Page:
Promethia is a painting that I created during the early stages of my career, and it remains one of my most striking artworks to date. It is a fusion of figurative art and modern architecture that captures the imagination and embodies a sense of hope, beauty, and progress that is as relevant today as it was when I first painted it.
There are two versions of Promethia, almost identical, one from 1981 and the other in 2013. The inspiration for the painting came from two sources: the construction site of the UCSC Library, where I used to ride my Stingray bike in the late 1960s, and my adventurous friend Jennifer Trainer. The library's futuristic design and the eucalyptus forest surrounding it made it look like an alien spaceship, and it sparked my vision of Promethia. Jennifer, a co-author of the book Nuclear Power: Both Sides, was a fascinating character who could flow from grunge to posh effortlessly. We shared an interest in Ayn Rand's philosophy, and she agreed to model for my first narrative work.
The painting depicts the rebirth of figurative art, specifically a sculpture in our contemporary world. Jennifer posed for the painting in a large stretch of desert east of Rancho Mirage, and I turned her posing into a painting of a female nude sculpture in the setting of the desert with the UCSD Library as a contemporary urban setting.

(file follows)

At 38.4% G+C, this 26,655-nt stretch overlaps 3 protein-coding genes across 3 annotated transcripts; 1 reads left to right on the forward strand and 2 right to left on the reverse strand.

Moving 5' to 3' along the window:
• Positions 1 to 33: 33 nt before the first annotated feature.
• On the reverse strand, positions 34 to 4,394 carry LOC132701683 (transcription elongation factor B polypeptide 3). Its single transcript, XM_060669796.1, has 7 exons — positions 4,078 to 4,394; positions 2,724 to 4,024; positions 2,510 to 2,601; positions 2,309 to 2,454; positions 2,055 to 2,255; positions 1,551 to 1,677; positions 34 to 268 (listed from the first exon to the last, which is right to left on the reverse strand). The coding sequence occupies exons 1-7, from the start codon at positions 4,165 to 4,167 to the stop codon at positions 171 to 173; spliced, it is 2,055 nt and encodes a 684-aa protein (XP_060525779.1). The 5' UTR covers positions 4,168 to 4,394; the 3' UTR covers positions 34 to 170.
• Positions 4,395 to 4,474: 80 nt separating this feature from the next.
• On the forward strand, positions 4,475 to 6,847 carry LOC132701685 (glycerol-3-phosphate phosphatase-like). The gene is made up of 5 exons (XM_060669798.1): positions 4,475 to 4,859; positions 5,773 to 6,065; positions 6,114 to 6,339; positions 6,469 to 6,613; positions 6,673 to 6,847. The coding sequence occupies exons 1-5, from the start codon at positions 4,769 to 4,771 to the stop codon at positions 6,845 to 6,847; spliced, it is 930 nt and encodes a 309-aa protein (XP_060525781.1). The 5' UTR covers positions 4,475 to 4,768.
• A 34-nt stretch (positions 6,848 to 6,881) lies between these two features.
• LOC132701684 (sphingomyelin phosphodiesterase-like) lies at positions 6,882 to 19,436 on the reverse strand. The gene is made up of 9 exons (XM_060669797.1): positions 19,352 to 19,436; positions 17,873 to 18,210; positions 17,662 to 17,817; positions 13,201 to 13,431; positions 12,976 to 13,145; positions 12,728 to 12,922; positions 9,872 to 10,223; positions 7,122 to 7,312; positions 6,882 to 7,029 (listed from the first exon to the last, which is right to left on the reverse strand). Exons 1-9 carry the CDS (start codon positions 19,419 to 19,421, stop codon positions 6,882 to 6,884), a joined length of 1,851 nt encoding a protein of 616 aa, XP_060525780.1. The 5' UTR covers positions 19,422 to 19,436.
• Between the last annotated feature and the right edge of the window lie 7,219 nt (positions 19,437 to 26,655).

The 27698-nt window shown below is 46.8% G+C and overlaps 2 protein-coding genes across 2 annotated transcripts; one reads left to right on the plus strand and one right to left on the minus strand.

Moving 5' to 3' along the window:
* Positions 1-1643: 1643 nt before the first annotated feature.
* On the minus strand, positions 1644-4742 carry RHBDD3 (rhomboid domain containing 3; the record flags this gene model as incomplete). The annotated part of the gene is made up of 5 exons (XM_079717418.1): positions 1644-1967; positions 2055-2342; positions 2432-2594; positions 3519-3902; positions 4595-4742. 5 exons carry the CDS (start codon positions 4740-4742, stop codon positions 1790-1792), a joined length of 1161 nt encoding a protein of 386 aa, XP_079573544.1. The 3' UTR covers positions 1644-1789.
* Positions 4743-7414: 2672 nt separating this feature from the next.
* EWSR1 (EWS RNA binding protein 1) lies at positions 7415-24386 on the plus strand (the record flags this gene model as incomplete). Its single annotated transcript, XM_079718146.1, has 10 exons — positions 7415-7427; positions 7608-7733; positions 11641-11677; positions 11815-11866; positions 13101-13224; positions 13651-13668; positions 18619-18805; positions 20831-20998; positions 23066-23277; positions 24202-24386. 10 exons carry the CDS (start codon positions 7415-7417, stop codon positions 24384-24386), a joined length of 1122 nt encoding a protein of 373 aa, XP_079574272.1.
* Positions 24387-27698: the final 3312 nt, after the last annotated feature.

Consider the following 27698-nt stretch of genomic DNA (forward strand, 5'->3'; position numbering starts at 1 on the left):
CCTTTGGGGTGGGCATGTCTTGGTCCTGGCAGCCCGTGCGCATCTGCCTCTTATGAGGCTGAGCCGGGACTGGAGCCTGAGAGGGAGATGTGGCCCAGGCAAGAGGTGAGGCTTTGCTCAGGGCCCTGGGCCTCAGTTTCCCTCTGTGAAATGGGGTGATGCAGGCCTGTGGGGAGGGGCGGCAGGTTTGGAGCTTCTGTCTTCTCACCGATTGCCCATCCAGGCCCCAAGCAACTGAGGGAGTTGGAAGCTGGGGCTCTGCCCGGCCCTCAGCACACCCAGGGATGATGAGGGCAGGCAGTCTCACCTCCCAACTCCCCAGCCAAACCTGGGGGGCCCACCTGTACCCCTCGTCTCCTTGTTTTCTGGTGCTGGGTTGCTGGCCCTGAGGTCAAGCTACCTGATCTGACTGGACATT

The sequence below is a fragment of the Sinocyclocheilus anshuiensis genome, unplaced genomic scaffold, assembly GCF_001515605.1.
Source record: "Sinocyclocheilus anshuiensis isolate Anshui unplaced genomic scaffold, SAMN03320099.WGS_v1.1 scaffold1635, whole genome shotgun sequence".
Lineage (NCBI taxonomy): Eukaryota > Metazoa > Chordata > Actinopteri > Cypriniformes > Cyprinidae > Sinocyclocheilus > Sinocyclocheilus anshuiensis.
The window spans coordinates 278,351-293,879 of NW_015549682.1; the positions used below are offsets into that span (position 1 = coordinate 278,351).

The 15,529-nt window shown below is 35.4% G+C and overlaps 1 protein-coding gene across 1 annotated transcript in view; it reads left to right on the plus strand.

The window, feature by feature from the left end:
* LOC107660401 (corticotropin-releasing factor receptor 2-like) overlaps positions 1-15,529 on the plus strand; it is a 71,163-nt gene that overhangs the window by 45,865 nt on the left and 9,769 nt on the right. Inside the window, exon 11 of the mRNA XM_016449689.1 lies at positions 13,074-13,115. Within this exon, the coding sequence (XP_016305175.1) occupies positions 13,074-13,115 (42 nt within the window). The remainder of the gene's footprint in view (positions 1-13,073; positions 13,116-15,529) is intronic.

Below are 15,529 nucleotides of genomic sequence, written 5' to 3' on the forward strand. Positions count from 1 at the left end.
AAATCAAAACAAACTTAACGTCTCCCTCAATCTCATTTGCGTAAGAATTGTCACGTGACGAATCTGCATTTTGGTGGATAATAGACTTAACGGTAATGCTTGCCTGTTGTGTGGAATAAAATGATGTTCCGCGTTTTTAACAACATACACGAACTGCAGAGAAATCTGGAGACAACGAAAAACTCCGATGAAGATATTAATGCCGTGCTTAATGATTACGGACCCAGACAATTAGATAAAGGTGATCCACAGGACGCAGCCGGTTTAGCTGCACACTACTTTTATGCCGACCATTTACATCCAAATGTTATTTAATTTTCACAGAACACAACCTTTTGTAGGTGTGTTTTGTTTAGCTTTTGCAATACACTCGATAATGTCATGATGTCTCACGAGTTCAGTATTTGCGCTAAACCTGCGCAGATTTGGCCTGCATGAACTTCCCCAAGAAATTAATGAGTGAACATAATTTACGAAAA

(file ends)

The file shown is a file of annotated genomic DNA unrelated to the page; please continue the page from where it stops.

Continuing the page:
The central figure in the composition is the image of a marble sculpture of a young woman with a proud, self-confident posture and expression. Behind the sculpture is one of the library's ramps and a panoramic view of the desert landscape, the San Jacinto Mountains, and the cerulean blue Southern California sky. The bottom half of the library, an inverted pyramid shape, is prominent on the upper right side of the canvas.
To create a realistic scene, I blended three separate elements: the made-up sculpture, the desert, and the library. The texture of the bushes, highlights in the mountains, and building's cement layers added some painterly touch to the overall smooth surface.
The painting's combination of modern architecture and figurative art, with influences from Ancient Greek sculpture, modern architecture, and Salvador Dali's style, makes it a unique contemporary artwork. For me, figurative art and modern buildings are driven by making sense, while abstract art and boxy classical architecture are overly simplistic and lack imagination or reason.
The takeaway from the Promethia painting is pride in being, respect for the earth, and optimism for our future. It's a powerful reminder of our human potential for advancement and our responsibility to protect the environment. It's also a testament to the enduring value of figurative art and its relevance in our modern world.